Many economists know the rough contours of Western economic history well. Real income of unskilled laborer and farmer households was at no time and in no place more than, at best, three times subsistence income (see Scheidel for a nice summary of this evidence). Peaks in per capita GDP were reached in the heyday of ancient Rome and the early Arab caliphate. Regional regression was nothing strange – Europe in 1000 was using less advanced technology in many cases than the Romans had, credit markets were essentially nonexistent, long-distance or even regional trade had dried up, and no city in Europe existed with a population of even 10,000 people at the turn of the millennium. Living standards begin to rise slowly after the Black Death, first in Renaissance Italy, and then in the Netherlands and England. The Industrial Revolution finally severs the Malthusian noose by the mid-1800s, when living standards for most members of society begin to rise from their historical norm.
But what of China? Before he died, one of Angus Maddison’s final projects was compiling data on historic China. In Chinese culture, the classic periods in history are the Tang and Song dynasties, roughly from the 7th to the 12th centuries, with brief interludes, and perhaps the late Yuan and early Ming, from the late 13 to the late 1400s. Did China escape the Malthusian curse? They also did not. It seems likely that incomes were roughly at subsistence until the Tang dynasty in the 9th century, when income per capita rose perhaps 30 percent. That peak would not be seen again until around 1970!
Now, in a Malthusian world, you can still grow, or be more advanced economically, but that growth is eaten up by population growth. The main pattern in China seems to be a massive shift in population density in the south, meaning south of the Yangtse, after the beginning of the Song dynasty. Woodblock printing, allowing for the dissemination of guides to more productive agriculture, appeared in this era. Chinese agriculture appears to have been much more advanced that that of Europe or India; indeed, more of China’s farmland was irrigated in 1400 than America’s today, and not until the 20th century did Europe reach grain yields seen in China in 1400. If you know your Joseph Needham, you know much of this is driven by Chinese agricultural inventions like the curved mouldboard and the use of crop rotation (not seen in Europe until the eighteenth century!). Population rose ten-fold from 1400 to 1950 despite little change in per capita income. A nontrivial increase in caloric yield per acre of farmland came from the introduction of new world crops like maize and the sweet potato, which appear in China during the Ming dynasty. Nonagricultural rural work also appears to have been much more developed than in medieval Europe, with William Skinner’s “hexagonal trade” existent during nearly all of the post-Tang dynasties. Such trade allowed cities to develop – around 1000, China had almost 100 cities with population above 10,000, as compared to none in Europe!
More recently, industrialization gets a late start. The 1800s are a giant disaster for China, with wars against Europeans, Russians and Japanese (China lost essentially all of these), the Taiping rebellion that kills tens of millions in the nation’s heartland, Muslim rebellions in the Northwest, and a near complete lack of institutional modernization of the type seen in Japan. By 1890, only 10 miles of rail are found in the whole country, and modern industry makes up only one-half percent of the economy. Despite some fits and starts during the Republican era (especially in Shanghai and Japanese-controlled Manchuria), by the end of World War 2 and the Chinese Civil War, per capita income is no higher than it was during the Tang dynasty. Perhaps the non-vilification of Mao in today’s China has to do with the fact that, even with near-complete autarky, the Great Leap Forward and the Cultural Revolution, per capita income still nearly doubled during the Maoist era, and the industrial share of GDP rose up to match the agricultural share. That is, despite all of the human rights disasters, the Maoist economic performance was simply unheard of in Chinese history. Nearly all of this growth came from capital deepening and (especially) increases in labor supply and the human capital embodied in that labor supply; literacy rose from 20 percent to about 80 percent. And, of course, the economic history since 1976 is well-known – in only three years of the past 37 has GDP per capita grown slower than six percent, an unprecedented streak in the history of the globe.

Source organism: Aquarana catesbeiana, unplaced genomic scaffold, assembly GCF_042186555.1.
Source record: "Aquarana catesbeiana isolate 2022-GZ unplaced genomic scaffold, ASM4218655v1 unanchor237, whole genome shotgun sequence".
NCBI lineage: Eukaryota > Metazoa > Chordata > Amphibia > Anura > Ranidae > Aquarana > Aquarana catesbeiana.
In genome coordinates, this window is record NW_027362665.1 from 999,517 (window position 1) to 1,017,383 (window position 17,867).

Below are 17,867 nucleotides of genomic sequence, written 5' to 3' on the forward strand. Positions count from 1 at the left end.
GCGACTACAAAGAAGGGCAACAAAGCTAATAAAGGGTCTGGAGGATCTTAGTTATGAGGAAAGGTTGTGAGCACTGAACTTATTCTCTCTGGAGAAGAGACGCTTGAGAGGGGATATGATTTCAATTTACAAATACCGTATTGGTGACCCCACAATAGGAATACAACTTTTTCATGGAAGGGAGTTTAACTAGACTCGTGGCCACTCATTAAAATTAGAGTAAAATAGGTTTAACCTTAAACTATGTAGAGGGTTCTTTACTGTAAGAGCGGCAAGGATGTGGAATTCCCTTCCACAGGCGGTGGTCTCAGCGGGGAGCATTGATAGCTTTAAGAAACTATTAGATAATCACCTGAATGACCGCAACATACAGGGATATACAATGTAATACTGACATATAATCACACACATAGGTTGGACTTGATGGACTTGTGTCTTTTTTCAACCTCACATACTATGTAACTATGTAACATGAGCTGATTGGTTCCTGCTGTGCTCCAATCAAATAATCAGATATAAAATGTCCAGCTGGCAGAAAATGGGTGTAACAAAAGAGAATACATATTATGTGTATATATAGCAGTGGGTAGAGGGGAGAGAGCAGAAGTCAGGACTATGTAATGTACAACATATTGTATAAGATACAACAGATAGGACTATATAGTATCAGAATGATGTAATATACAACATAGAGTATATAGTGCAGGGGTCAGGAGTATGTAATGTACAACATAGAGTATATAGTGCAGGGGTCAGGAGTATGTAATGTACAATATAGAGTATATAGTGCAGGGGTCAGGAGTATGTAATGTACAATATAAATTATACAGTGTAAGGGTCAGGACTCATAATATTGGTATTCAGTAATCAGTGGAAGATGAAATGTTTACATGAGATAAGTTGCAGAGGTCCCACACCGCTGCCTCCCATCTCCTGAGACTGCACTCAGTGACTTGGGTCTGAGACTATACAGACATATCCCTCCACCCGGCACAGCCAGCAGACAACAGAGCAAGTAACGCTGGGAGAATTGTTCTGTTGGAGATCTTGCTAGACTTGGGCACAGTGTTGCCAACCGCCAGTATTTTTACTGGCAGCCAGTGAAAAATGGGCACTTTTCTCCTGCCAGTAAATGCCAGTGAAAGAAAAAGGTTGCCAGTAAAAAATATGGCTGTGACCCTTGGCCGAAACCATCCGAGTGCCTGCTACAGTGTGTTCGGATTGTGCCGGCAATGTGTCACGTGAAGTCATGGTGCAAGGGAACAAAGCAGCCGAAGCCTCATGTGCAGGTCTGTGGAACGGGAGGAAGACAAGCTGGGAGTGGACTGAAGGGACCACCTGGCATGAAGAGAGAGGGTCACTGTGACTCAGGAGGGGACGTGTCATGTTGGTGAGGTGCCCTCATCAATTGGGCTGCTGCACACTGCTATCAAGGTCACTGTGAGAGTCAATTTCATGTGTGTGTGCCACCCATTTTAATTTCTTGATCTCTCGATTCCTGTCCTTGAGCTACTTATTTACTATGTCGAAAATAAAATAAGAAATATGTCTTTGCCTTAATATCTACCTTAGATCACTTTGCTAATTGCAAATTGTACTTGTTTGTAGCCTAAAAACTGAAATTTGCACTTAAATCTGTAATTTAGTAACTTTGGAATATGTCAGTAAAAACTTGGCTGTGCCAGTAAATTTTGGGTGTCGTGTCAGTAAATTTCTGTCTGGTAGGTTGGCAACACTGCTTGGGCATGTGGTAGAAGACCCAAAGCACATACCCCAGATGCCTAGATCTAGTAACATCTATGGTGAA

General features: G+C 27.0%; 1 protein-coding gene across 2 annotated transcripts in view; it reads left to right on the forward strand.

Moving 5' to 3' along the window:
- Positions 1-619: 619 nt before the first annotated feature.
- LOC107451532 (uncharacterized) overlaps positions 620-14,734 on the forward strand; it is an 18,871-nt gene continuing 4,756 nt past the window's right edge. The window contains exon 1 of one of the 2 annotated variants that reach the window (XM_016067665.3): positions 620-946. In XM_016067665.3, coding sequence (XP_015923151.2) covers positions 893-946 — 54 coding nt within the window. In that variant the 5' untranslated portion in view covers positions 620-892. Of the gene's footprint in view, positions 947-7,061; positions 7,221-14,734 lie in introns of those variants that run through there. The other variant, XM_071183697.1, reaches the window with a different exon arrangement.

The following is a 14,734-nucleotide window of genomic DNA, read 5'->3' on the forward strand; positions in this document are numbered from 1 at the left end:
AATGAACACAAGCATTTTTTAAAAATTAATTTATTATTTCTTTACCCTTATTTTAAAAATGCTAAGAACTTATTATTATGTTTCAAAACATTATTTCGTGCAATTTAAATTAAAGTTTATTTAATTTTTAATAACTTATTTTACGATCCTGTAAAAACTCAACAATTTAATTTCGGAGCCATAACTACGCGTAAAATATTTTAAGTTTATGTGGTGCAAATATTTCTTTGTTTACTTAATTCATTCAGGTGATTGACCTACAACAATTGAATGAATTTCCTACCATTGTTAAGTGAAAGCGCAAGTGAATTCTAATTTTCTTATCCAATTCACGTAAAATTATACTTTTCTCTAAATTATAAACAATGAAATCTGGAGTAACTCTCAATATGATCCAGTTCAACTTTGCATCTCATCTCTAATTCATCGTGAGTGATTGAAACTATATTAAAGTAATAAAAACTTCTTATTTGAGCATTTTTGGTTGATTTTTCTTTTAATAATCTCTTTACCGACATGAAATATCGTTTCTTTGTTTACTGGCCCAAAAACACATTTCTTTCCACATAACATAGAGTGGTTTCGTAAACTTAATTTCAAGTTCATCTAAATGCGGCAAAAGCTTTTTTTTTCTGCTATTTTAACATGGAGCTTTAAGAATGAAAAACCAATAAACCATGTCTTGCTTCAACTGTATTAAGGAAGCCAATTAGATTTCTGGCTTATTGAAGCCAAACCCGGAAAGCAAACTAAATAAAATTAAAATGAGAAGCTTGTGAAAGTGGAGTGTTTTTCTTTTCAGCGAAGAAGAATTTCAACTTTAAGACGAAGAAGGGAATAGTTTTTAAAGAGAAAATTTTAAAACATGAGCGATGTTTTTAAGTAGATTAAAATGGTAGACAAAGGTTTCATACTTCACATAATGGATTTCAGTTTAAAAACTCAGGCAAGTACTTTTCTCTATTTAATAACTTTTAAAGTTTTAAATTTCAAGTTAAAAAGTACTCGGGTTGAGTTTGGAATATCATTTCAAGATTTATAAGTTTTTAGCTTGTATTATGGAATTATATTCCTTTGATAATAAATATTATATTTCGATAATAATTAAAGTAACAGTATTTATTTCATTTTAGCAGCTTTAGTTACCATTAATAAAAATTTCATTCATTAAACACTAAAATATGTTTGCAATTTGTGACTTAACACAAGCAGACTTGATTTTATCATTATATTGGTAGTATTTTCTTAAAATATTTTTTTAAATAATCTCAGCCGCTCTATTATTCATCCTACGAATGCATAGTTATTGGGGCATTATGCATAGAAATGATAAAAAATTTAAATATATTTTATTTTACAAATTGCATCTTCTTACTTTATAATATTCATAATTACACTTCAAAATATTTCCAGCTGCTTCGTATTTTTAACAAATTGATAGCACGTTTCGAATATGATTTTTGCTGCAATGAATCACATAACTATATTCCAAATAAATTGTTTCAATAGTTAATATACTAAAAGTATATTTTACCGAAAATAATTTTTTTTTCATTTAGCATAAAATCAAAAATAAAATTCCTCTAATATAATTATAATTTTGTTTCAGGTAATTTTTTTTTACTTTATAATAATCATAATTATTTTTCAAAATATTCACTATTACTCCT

http://browse.oecdbookshop.org/oecd/pdfs/product/4107091e.pdf (Full PDF version of the published book – big thumbs up to the OECD for making these public. If you are a Chinese speaker, prepare to be annoyed by Maddison’s habit of using Wade-Giles transliteration, i.e., Cheng Ho instead of Zheng He, Yung-lo Emperor instead of the Yangle Emperor, Kwangtung for Guangdong, Tseng Kuo-fan for Zeng Guofan. Speaking of Maddison, his historic income tables (.XLS) are a great way to while away a rainy afternoon. Who knew Australia was once the world’s richest place, or that Sri Lanka was historically a particularly wealthy part of Asia, or that Venezuela was wealthier per capita than all of Western Europe in the middle of the 20th century?)
I enjoyed reading the article and made me further more understand the great reach of the chinese civilization. I would just like to correct the text in the size of european cities in the year 1000. You must be considering only the north and central europe. The south, influenced by the mediterranean trade and the great arab and mourish civilization had much bigger cities. Check Naples, Palermo, Genoa, Venice, Seville and essentialy, check the great Córdoba, with a population around to 450000 people.